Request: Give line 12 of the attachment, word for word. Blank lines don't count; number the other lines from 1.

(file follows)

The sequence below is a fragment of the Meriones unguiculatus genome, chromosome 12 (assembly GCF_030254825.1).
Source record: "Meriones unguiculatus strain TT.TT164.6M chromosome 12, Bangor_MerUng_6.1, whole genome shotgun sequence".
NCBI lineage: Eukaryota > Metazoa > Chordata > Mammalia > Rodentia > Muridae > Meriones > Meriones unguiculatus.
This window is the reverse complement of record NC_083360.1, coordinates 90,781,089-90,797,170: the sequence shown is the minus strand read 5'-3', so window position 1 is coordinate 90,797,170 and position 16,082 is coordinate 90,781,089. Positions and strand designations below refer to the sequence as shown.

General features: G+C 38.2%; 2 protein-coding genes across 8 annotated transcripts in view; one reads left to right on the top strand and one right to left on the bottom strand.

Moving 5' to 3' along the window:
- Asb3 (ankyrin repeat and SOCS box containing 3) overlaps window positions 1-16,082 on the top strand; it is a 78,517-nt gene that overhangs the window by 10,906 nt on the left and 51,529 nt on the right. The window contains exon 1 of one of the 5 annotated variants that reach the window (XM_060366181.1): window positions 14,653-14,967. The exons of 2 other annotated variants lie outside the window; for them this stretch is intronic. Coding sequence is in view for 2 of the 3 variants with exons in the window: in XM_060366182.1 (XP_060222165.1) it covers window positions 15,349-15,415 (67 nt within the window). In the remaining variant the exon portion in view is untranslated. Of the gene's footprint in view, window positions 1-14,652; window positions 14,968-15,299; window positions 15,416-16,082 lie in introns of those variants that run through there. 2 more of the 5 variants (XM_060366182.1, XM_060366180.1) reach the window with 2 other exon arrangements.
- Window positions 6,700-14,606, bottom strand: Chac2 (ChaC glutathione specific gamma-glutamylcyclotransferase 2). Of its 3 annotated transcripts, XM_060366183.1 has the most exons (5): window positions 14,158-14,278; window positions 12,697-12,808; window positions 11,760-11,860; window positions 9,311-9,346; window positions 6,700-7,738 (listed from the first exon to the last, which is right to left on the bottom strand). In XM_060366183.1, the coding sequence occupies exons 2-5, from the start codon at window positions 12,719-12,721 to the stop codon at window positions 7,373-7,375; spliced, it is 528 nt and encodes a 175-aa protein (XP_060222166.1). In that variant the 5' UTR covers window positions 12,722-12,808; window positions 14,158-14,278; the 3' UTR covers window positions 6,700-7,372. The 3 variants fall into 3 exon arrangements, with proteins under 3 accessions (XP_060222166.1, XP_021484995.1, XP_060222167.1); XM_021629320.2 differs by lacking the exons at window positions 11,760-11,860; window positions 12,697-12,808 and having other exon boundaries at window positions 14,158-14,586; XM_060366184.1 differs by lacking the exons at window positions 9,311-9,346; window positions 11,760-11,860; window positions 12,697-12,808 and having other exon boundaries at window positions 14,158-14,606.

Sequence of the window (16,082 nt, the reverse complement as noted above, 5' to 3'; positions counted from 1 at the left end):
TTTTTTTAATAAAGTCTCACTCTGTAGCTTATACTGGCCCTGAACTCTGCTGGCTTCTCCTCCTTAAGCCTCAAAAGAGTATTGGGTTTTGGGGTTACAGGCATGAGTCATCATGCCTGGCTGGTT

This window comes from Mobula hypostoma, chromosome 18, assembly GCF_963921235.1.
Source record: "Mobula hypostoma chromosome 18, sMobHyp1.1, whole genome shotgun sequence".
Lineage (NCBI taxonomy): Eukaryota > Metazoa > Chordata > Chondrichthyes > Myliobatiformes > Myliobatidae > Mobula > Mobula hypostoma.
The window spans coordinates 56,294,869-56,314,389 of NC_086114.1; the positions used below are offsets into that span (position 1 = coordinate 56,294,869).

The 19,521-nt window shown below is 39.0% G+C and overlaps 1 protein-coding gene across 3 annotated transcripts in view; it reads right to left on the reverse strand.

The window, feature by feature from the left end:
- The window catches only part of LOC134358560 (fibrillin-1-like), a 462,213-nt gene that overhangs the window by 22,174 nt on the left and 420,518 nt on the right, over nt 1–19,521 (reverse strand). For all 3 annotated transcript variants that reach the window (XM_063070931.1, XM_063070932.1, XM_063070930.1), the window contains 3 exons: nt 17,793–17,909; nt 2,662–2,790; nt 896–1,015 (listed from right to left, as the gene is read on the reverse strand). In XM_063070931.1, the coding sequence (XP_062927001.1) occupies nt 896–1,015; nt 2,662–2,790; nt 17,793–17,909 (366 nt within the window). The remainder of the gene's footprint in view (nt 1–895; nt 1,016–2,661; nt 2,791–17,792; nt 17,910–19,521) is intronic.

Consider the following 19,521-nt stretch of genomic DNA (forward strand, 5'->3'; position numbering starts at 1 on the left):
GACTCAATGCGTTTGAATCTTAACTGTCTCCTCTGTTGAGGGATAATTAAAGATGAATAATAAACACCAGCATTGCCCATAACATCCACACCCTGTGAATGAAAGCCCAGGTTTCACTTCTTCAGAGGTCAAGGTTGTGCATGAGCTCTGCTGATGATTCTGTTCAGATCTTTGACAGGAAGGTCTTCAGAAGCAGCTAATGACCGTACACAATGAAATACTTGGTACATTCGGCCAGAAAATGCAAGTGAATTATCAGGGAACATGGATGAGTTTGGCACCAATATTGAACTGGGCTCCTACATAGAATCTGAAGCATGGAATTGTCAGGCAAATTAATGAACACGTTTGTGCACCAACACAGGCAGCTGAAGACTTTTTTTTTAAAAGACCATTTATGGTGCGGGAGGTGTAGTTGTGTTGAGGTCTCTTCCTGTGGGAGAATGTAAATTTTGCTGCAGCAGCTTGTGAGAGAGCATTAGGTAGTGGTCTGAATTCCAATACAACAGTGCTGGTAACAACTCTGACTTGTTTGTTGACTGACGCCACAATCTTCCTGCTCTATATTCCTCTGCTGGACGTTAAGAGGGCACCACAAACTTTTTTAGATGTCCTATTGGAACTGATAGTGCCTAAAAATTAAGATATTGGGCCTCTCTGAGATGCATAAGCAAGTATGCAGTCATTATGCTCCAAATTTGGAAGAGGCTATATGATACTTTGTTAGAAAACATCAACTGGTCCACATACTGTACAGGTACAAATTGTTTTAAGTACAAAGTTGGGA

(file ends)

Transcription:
Source record: "Mobula hypostoma chromosome 18, sMobHyp1.1, whole genome shotgun sequence".